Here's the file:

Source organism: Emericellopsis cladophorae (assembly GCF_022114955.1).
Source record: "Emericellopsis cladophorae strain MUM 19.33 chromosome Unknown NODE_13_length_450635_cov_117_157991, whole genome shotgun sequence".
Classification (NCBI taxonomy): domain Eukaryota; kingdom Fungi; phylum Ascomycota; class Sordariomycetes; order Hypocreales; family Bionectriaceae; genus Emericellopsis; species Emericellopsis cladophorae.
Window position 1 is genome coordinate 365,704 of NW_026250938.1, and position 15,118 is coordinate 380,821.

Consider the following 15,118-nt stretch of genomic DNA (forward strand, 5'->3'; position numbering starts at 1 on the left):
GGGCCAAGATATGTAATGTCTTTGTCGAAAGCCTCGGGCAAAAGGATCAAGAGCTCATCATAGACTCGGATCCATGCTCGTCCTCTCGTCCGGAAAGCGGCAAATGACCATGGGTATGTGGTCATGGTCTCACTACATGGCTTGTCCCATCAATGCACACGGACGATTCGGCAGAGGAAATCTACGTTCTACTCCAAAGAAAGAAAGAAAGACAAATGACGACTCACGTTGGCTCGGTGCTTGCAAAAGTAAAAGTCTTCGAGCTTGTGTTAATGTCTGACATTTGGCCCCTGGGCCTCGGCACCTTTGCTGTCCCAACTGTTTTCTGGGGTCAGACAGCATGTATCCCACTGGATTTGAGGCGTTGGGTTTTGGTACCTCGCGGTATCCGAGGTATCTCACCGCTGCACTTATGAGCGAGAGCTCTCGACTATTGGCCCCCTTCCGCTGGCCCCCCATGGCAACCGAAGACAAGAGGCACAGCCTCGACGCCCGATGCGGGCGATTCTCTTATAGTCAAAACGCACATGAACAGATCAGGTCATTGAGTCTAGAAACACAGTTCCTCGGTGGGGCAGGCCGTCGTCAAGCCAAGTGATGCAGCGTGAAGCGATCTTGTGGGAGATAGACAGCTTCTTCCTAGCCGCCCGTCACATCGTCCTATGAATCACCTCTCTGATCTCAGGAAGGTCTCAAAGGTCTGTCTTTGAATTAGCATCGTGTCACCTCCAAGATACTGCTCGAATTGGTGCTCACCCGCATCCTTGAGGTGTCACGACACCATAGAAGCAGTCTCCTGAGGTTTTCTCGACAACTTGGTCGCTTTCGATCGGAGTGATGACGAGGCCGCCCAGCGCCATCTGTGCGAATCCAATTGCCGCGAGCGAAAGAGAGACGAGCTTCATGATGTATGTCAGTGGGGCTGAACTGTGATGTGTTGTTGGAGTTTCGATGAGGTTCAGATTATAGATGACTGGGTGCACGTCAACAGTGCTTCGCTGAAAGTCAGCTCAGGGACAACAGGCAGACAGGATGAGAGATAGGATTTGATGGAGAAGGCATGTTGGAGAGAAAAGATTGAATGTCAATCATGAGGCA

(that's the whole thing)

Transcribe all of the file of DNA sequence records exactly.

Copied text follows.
Source organism: Emericellopsis cladophorae (assembly GCF_022114955.1).
Source record: "Emericellopsis cladophorae strain MUM 19.33 chromosome Unknown NODE_13_length_450635_cov_117_157991, whole genome shotgun sequence".
Classification (NCBI taxonomy): domain Eukaryota; kingdom Fungi; phylum Ascomycota; class Sordariomycetes; order Hypocreales; family Bionectriaceae; genus Emericellopsis; species Emericellopsis cladophorae.
Window position 1 is genome coordinate 365,704 of NW_026250938.1, and position 15,118 is coordinate 380,821.

Consider the following 15,118-nt stretch of genomic DNA (forward strand, 5'->3'; position numbering starts at 1 on the left):
GGGCCAAGATATGTAATGTCTTTGTCGAAAGCCTCGGGCAAAAGGATCAAGAGCTCATCATAGACTCGGATCCATGCTCGTCCTCTCGTCCGGAAAGCGGCAAATGACCATGGGTATGTGGTCATGGTCTCACTACATGGCTTGTCCCATCAATGCACACGGACGATTCGGCAGAGGAAATCTACGTTCTACTCCAAAGAAAGAAAGAAAGACAAATGACGACTCACGTTGGCTCGGTGCTTGCAAAAGTAAAAGTCTTCGAGCTTGTGTTAATGTCTGACATTTGGCCCCTGGGCCTCGGCACCTTTGCTGTCCCAACTGTTTTCTGGGGTCAGACAGCATGTATCCCACTGGATTTGAGGCGTTGGGTTTTGGTACCTCGCGGTATCCGAGGTATCTCACCGCTGCACTTATGAGCGAGAGCTCTCGACTATTGGCCCCCTTCCGCTGGCCCCCCATGGCAACCGAAGACAAGAGGCACAGCCTCGACGCCCGATGCGGGCGATTCTCTTATAGTCAAAACGCACATGAACAGATCAGGTCATTGAGTCTAGAAACACAGTTCCTCGGTGGGGCAGGCCGTCGTCAAGCCAAGTGATGCAGCGTGAAGCGATCTTGTGGGAGATAGACAGCTTCTTCCTAGCCGCCCGTCACATCGTCCTATGAATCACCTCTCTGATCTCAGGAAGGTCTCAAAGGTCTGTCTTTGAATTAGCATCGTGTCACCTCCAAGATACTGCTCGAATTGGTGCTCACCCGCATCCTTGAGGTGTCACGACACCATAGAAGCAGTCTCCTGAGGTTTTCTCGACAACTTGGTCGCTTTCGATCGGAGTGATGACGAGGCCGCCCAGCGCCATCTGTGCGAATCCAATTGCCGCGAGCGAAAGAGAGACGAGCTTCATGATGTATGTCAGTGGGGCTGAACTGTGATGTGTTGTTGGAGTTTCGATGAGGTTCAGATTATAGATGACTGGGTGCACGTCAACAGTGCTTCGCTGAAAGTCAGCTCAGGGACAACAGGCAGACAGGATGAGAGATAGGATTTGATGGAGAAGGCATGTTGGAGAGAAAAGATTGAATGTCAATCATGAGGCA